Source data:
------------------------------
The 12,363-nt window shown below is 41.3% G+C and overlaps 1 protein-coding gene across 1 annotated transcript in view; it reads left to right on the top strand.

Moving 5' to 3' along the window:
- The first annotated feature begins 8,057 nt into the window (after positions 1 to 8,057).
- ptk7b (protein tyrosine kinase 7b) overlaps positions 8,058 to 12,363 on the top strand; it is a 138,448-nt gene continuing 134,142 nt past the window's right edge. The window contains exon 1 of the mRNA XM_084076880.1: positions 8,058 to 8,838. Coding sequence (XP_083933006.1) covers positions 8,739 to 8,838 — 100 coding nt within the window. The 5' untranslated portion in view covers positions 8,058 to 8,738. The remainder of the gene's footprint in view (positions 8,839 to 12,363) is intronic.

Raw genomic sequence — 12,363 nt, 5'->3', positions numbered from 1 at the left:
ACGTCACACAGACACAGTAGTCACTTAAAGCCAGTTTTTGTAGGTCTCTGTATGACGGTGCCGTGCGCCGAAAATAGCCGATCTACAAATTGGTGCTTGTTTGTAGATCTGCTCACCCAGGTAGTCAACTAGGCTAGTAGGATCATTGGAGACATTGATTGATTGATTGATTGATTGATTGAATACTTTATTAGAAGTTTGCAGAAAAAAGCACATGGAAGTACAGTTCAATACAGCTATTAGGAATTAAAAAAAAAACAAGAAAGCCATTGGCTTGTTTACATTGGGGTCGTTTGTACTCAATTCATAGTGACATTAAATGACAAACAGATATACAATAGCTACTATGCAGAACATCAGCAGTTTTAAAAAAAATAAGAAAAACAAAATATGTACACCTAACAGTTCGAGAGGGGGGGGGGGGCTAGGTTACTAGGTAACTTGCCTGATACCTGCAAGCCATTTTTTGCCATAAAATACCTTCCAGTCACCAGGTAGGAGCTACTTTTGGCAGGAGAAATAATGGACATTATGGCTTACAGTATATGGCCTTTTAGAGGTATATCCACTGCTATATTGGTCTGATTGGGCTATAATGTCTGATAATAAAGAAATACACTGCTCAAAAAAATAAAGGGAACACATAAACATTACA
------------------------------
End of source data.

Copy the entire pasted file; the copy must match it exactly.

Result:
The 12,363-nt window shown below is 41.3% G+C and overlaps 1 protein-coding gene across 1 annotated transcript in view; it reads left to right on the top strand.

Moving 5' to 3' along the window:
- The first annotated feature begins 8,057 nt into the window (after positions 1 to 8,057).
- ptk7b (protein tyrosine kinase 7b) overlaps positions 8,058 to 12,363 on the top strand; it is a 138,448-nt gene continuing 134,142 nt past the window's right edge. The window contains exon 1 of the mRNA XM_084076880.1: positions 8,058 to 8,838. Coding sequence (XP_083933006.1) covers positions 8,739 to 8,838 — 100 coding nt within the window. The 5' untranslated portion in view covers positions 8,058 to 8,738. The remainder of the gene's footprint in view (positions 8,839 to 12,363) is intronic.

Raw genomic sequence — 12,363 nt, 5'->3', positions numbered from 1 at the left:
ACGTCACACAGACACAGTAGTCACTTAAAGCCAGTTTTTGTAGGTCTCTGTATGACGGTGCCGTGCGCCGAAAATAGCCGATCTACAAATTGGTGCTTGTTTGTAGATCTGCTCACCCAGGTAGTCAACTAGGCTAGTAGGATCATTGGAGACATTGATTGATTGATTGATTGATTGATTGAATACTTTATTAGAAGTTTGCAGAAAAAAGCACATGGAAGTACAGTTCAATACAGCTATTAGGAATTAAAAAAAAAACAAGAAAGCCATTGGCTTGTTTACATTGGGGTCGTTTGTACTCAATTCATAGTGACATTAAATGACAAACAGATATACAATAGCTACTATGCAGAACATCAGCAGTTTTAAAAAAAATAAGAAAAACAAAATATGTACACCTAACAGTTCGAGAGGGGGGGGGGGGCTAGGTTACTAGGTAACTTGCCTGATACCTGCAAGCCATTTTTTGCCATAAAATACCTTCCAGTCACCAGGTAGGAGCTACTTTTGGCAGGAGAAATAATGGACATTATGGCTTACAGTATATGGCCTTTTAGAGGTATATCCACTGCTATATTGGTCTGATTGGGCTATAATGTCTGATAATAAAGAAATACACTGCTCAAAAAAATAAAGGGAACACATAAACATTACA